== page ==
I want to sing like the birds sing, not worrying who hears or what they think. Rumi
At the Tour de France, high up on the Col de Galibier, surrounded by snowcapped peaks, with views so expansive it seemed as though we could lift off and fly forever, up so high above the clouds, even our cells were singing. And it wasn’t strange at all among thousands of strangers who didn’t seem like strangers to be wearing headbands with huge glittering U.S.A. letters sticking straight up, waving our flags and singing with the Luxumbergers and the Norsemen who were wearing their Norsemen horns, it didn’t seem strange at all belting out songs we didn’t even know and yelling at the top of our lungs, “Allez allez allez”. No one seemed to care what note anyone else was hitting. It was pure joyous expression.
And the crows, the baby crows in our backyard have been singing in their own tune all summer long. The babies just belt it out, their crooked little crow-cries, every morning at dawn. And now, it’s the coyotes, just after dusk, this past few nights. Not far away, perhaps behind the horse farm across from Joy Center, the parents are teaching the young ones to howl. I can almost see them all sitting there, heads tipped back, throats open and ready, letting it out, letting it all out. Who cares if they sing in tune?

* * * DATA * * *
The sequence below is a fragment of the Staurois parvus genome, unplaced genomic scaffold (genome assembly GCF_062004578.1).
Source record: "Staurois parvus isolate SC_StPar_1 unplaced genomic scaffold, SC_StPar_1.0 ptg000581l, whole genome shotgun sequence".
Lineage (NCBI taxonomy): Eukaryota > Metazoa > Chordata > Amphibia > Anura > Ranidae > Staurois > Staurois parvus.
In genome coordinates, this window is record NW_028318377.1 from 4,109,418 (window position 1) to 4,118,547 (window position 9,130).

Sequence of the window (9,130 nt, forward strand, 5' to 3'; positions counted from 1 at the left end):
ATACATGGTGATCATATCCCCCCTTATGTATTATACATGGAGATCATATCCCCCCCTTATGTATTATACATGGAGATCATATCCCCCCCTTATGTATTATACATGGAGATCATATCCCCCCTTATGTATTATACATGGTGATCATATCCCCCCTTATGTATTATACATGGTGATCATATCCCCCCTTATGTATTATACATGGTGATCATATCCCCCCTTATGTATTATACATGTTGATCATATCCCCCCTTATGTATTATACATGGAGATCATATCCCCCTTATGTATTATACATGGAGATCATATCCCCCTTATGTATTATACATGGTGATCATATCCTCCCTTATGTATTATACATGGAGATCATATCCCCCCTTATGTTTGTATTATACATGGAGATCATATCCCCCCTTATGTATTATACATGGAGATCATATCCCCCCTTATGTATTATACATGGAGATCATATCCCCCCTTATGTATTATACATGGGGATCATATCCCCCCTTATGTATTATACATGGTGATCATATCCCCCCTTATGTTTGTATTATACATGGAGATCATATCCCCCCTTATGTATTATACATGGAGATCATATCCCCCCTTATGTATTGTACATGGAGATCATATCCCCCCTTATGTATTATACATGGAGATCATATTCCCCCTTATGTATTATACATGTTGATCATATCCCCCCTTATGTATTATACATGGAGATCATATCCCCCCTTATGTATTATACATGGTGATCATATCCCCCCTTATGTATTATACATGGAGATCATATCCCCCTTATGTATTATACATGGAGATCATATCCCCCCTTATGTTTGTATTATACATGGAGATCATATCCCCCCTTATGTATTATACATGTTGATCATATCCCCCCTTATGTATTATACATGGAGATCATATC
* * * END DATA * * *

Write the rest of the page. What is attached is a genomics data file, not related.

So, why did I feel shaken last night, all stirred up at a Joy Center event? Toni Saari, silversmith and musician was centerstage singing her heart out, up there with her acoustic guitar and a stream of notes that flew through the Joy Center rafters. Patsy Cline and Joan Baez, Rod Stewart and some of her own creations. A song entitled Michelangelo stirred me to my bones. It all did. I wanted to sing like that. I wanted to tip my head back like those coyotes, like Toni in her vintage dress and ponytail and sing my heart out, too. Even if my voice comes out more baby crow than singer hitting that perfect on-key note. We all have that desire to express the song in our heart — in the exhilarating holler at the Tour de France, in the howl in the northern woods on a full moon night, with our own flock at a Joy Center event.
I love the scene in My best Friend’s Wedding when Cameron Diaz’s character is hoodwinked into getting up there in a bar to sing Karaoke. At first she’s cautious, but soon, in her glorious off-key voice, she belts it out, the song in her heart. She wins us over; we love her because she goes for it. She’s living full-out.
So after the performance last evening, an idea came to some of us who of course can’t sing like Toni because we’re not Toni but want to sing nonetheless — an evening at Joy Center this autumn where we get to be the crows on the white pine cawing our songs, the coyotes lined up on the edge of the ridge howling at the top of our lungs, an evening where we who maybe have kept our musical mouths shut for fear of what others might think of our I Love Lucy voices, let it rip. And Toni has volunteered to be our fearless leader in a night of no wrong notes, a night of glorious singing, singing our glorious hearts out.